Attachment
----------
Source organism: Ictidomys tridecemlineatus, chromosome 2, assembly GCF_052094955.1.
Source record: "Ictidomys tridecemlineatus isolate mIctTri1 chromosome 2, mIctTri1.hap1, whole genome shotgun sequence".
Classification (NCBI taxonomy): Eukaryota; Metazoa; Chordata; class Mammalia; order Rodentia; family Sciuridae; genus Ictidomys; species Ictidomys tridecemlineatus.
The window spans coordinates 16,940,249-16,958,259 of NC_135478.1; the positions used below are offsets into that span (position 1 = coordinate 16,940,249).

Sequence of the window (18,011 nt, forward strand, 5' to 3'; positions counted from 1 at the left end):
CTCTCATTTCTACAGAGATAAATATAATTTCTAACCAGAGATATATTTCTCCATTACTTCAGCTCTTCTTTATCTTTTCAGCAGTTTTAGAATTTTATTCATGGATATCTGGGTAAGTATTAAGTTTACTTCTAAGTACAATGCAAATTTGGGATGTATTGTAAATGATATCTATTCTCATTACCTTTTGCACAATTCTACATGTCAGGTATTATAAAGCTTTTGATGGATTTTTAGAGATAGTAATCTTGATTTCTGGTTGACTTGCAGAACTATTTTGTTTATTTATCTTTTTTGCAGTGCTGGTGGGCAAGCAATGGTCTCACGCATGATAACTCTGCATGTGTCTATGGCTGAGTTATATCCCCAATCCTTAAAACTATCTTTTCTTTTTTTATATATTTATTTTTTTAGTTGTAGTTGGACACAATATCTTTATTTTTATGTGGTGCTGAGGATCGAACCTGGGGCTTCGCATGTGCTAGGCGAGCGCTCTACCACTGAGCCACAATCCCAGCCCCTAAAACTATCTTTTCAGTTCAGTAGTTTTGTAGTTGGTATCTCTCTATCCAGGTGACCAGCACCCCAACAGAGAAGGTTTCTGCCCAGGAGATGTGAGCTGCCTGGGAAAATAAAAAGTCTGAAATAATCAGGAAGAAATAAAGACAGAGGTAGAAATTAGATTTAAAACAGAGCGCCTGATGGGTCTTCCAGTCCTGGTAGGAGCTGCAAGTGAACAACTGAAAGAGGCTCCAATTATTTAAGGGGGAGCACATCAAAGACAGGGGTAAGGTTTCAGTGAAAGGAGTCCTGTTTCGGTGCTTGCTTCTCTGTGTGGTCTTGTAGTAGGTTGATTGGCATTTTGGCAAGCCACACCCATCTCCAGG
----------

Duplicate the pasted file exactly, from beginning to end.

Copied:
Source organism: Ictidomys tridecemlineatus, chromosome 2, assembly GCF_052094955.1.
Source record: "Ictidomys tridecemlineatus isolate mIctTri1 chromosome 2, mIctTri1.hap1, whole genome shotgun sequence".
Classification (NCBI taxonomy): Eukaryota; Metazoa; Chordata; class Mammalia; order Rodentia; family Sciuridae; genus Ictidomys; species Ictidomys tridecemlineatus.
The window spans coordinates 16,940,249-16,958,259 of NC_135478.1; the positions used below are offsets into that span (position 1 = coordinate 16,940,249).

Sequence of the window (18,011 nt, forward strand, 5' to 3'; positions counted from 1 at the left end):
CTCTCATTTCTACAGAGATAAATATAATTTCTAACCAGAGATATATTTCTCCATTACTTCAGCTCTTCTTTATCTTTTCAGCAGTTTTAGAATTTTATTCATGGATATCTGGGTAAGTATTAAGTTTACTTCTAAGTACAATGCAAATTTGGGATGTATTGTAAATGATATCTATTCTCATTACCTTTTGCACAATTCTACATGTCAGGTATTATAAAGCTTTTGATGGATTTTTAGAGATAGTAATCTTGATTTCTGGTTGACTTGCAGAACTATTTTGTTTATTTATCTTTTTTGCAGTGCTGGTGGGCAAGCAATGGTCTCACGCATGATAACTCTGCATGTGTCTATGGCTGAGTTATATCCCCAATCCTTAAAACTATCTTTTCTTTTTTTATATATTTATTTTTTTAGTTGTAGTTGGACACAATATCTTTATTTTTATGTGGTGCTGAGGATCGAACCTGGGGCTTCGCATGTGCTAGGCGAGCGCTCTACCACTGAGCCACAATCCCAGCCCCTAAAACTATCTTTTCAGTTCAGTAGTTTTGTAGTTGGTATCTCTCTATCCAGGTGACCAGCACCCCAACAGAGAAGGTTTCTGCCCAGGAGATGTGAGCTGCCTGGGAAAATAAAAAGTCTGAAATAATCAGGAAGAAATAAAGACAGAGGTAGAAATTAGATTTAAAACAGAGCGCCTGATGGGTCTTCCAGTCCTGGTAGGAGCTGCAAGTGAACAACTGAAAGAGGCTCCAATTATTTAAGGGGGAGCACATCAAAGACAGGGGTAAGGTTTCAGTGAAAGGAGTCCTGTTTCGGTGCTTGCTTCTCTGTGTGGTCTTGTAGTAGGTTGATTGGCATTTTGGCAAGCCACACCCATCTCCAGG